November 7, 2018
The Proposition 10 ballot measure that would have expanded rent control in California and significantly impacted multifamily owners and developers across the state was soundly rejected by voters. Prop 10 would have allowed local governments to add new restrictions on rents, and also would have resurrected vacancy controls, which keeps rents capped between tenancies. Under such policies, landlords would be barred from ever returning rents to market levels.
California Apartment Association’s Tom Bannon said, “The stunning margin of victory shows California voters clearly understood the negative impacts Prop. 10 would have on the availability of affordable and middle-class housing in our state.”
Backed by more than $104 million in total fundraising, opponents and proponents waged one of the most expensive initiative battles in the state’s history. The failure of the measure means the existing Costa-Hawkins Rental Housing Act, a state rent control law passed 23 years ago, remains in effect.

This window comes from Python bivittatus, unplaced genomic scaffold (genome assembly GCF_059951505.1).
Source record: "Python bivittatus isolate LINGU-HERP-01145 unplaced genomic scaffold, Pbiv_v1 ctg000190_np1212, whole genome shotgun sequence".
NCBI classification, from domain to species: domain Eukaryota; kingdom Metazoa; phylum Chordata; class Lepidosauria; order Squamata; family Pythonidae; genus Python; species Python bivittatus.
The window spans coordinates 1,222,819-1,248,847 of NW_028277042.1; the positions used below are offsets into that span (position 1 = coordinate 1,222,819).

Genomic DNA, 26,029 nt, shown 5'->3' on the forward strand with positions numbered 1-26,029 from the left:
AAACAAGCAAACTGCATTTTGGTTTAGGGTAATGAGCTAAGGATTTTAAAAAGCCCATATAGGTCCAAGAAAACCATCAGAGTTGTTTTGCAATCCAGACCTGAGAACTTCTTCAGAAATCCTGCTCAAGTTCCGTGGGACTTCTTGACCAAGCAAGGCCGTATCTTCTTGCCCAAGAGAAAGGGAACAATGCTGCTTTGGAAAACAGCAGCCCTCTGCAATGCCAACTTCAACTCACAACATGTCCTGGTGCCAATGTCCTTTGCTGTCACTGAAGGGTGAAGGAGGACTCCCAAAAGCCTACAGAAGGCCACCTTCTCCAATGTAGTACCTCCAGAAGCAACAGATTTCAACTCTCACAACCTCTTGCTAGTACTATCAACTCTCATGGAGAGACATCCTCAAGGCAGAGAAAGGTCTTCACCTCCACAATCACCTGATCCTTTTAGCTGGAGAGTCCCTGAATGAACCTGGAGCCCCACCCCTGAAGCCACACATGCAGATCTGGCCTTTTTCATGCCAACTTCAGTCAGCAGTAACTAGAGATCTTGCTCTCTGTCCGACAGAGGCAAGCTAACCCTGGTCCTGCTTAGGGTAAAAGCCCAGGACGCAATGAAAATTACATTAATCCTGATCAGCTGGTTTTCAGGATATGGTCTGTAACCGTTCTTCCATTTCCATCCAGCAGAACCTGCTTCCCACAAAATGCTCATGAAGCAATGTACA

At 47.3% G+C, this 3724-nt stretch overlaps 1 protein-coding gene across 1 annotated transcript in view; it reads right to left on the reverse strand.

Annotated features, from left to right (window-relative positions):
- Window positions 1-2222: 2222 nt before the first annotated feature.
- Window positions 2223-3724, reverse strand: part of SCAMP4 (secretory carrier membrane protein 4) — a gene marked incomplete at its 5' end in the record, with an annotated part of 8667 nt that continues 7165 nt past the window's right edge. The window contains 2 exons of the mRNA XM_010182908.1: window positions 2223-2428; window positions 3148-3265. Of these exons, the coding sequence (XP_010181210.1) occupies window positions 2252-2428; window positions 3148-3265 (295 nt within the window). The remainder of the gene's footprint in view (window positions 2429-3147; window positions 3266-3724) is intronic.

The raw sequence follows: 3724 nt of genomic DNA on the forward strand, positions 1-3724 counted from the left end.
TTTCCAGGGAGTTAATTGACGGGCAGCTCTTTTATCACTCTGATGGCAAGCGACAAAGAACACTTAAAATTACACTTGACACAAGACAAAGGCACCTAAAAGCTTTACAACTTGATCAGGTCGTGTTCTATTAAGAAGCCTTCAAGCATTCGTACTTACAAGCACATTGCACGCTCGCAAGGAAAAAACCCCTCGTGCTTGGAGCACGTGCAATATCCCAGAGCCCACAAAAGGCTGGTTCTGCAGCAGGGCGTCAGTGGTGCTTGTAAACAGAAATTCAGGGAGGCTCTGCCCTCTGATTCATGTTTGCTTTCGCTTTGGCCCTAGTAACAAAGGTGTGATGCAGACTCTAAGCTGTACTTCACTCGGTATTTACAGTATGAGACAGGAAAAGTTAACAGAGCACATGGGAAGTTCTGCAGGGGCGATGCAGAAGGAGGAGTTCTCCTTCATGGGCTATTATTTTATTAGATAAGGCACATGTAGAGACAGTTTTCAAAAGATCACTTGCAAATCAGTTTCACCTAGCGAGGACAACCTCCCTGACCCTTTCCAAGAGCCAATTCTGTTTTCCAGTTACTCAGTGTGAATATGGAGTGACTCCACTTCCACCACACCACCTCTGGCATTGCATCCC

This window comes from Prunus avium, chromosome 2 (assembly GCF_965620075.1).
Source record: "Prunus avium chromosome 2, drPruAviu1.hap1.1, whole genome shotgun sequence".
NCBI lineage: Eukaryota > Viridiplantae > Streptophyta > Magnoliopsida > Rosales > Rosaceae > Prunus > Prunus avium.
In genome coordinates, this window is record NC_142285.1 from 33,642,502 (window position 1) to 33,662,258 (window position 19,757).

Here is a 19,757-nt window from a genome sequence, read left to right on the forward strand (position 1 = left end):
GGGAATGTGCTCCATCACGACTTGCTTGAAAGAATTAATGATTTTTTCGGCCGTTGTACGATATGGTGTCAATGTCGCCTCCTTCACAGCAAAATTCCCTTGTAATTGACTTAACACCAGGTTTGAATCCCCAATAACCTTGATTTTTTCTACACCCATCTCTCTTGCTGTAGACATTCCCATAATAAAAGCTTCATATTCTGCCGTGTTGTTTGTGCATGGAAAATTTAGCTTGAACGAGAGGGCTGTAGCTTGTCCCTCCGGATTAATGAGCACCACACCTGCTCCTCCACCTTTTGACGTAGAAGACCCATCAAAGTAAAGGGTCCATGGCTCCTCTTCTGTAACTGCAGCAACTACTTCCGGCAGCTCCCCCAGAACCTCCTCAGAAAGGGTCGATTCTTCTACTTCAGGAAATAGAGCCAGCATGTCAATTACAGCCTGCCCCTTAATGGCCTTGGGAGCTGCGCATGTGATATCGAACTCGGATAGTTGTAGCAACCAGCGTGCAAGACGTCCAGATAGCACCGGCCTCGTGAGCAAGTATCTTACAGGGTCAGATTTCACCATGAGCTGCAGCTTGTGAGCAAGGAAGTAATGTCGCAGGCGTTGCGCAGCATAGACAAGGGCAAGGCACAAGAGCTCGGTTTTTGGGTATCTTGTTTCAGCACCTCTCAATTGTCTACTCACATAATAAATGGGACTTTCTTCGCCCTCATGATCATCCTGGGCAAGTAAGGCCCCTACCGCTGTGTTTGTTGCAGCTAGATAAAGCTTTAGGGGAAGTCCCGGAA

Opponents, primarily from within the commercial real estate industry, argued that expanding rent control would increase the state’s housing shortage, exacerbate overall affordability issues and undermine the investments of single-family homeowners. National CRE landlords and developers with multifamily portfolios in the state provided much of the funding for the No on 10 campaign.
Proposition 10 supporters saw the measure as a quick and cost-efficient way to address rising housing costs for renters, while giving communities more local control to set rent stabilization rules.
The campaign spread beyond California’s borders, since it had the potential to spur similar rent control efforts in other states. The National Multifamily Housing Council called Proposition 10 an “existential threat to the industry.”
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